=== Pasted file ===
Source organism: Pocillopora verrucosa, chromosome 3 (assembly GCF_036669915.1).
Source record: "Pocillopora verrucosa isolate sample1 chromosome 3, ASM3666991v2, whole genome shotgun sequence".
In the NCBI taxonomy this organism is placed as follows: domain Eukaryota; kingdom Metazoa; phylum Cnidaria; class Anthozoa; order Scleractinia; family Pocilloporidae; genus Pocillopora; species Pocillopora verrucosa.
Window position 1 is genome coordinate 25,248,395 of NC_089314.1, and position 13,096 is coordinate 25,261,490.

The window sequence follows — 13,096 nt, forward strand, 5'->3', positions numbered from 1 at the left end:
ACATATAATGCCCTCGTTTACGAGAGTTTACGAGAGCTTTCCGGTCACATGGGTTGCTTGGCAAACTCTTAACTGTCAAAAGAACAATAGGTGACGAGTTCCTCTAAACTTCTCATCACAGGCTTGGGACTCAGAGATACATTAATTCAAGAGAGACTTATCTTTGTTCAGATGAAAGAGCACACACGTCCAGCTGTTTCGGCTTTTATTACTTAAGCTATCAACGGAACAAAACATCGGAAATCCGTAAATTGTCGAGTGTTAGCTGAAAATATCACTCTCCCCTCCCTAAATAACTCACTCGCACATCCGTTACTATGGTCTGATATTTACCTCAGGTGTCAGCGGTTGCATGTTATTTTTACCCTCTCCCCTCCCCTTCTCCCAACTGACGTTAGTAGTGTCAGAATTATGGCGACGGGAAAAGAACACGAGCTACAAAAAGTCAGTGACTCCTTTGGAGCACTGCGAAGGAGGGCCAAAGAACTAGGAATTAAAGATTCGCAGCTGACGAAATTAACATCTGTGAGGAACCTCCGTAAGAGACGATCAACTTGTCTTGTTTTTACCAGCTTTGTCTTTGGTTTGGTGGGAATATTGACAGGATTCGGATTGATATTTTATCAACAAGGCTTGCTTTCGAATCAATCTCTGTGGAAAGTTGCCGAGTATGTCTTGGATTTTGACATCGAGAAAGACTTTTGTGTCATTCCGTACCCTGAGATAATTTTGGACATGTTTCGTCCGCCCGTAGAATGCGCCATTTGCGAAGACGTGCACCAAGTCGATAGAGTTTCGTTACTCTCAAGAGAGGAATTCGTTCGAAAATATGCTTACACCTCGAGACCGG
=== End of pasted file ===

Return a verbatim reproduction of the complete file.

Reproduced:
Source organism: Pocillopora verrucosa, chromosome 3 (assembly GCF_036669915.1).
Source record: "Pocillopora verrucosa isolate sample1 chromosome 3, ASM3666991v2, whole genome shotgun sequence".
In the NCBI taxonomy this organism is placed as follows: domain Eukaryota; kingdom Metazoa; phylum Cnidaria; class Anthozoa; order Scleractinia; family Pocilloporidae; genus Pocillopora; species Pocillopora verrucosa.
Window position 1 is genome coordinate 25,248,395 of NC_089314.1, and position 13,096 is coordinate 25,261,490.

The window sequence follows — 13,096 nt, forward strand, 5'->3', positions numbered from 1 at the left end:
ACATATAATGCCCTCGTTTACGAGAGTTTACGAGAGCTTTCCGGTCACATGGGTTGCTTGGCAAACTCTTAACTGTCAAAAGAACAATAGGTGACGAGTTCCTCTAAACTTCTCATCACAGGCTTGGGACTCAGAGATACATTAATTCAAGAGAGACTTATCTTTGTTCAGATGAAAGAGCACACACGTCCAGCTGTTTCGGCTTTTATTACTTAAGCTATCAACGGAACAAAACATCGGAAATCCGTAAATTGTCGAGTGTTAGCTGAAAATATCACTCTCCCCTCCCTAAATAACTCACTCGCACATCCGTTACTATGGTCTGATATTTACCTCAGGTGTCAGCGGTTGCATGTTATTTTTACCCTCTCCCCTCCCCTTCTCCCAACTGACGTTAGTAGTGTCAGAATTATGGCGACGGGAAAAGAACACGAGCTACAAAAAGTCAGTGACTCCTTTGGAGCACTGCGAAGGAGGGCCAAAGAACTAGGAATTAAAGATTCGCAGCTGACGAAATTAACATCTGTGAGGAACCTCCGTAAGAGACGATCAACTTGTCTTGTTTTTACCAGCTTTGTCTTTGGTTTGGTGGGAATATTGACAGGATTCGGATTGATATTTTATCAACAAGGCTTGCTTTCGAATCAATCTCTGTGGAAAGTTGCCGAGTATGTCTTGGATTTTGACATCGAGAAAGACTTTTGTGTCATTCCGTACCCTGAGATAATTTTGGACATGTTTCGTCCGCCCGTAGAATGCGCCATTTGCGAAGACGTGCACCAAGTCGATAGAGTTTCGTTACTCTCAAGAGAGGAATTCGTTCGAAAATATGCTTACACCTCGAGACCGG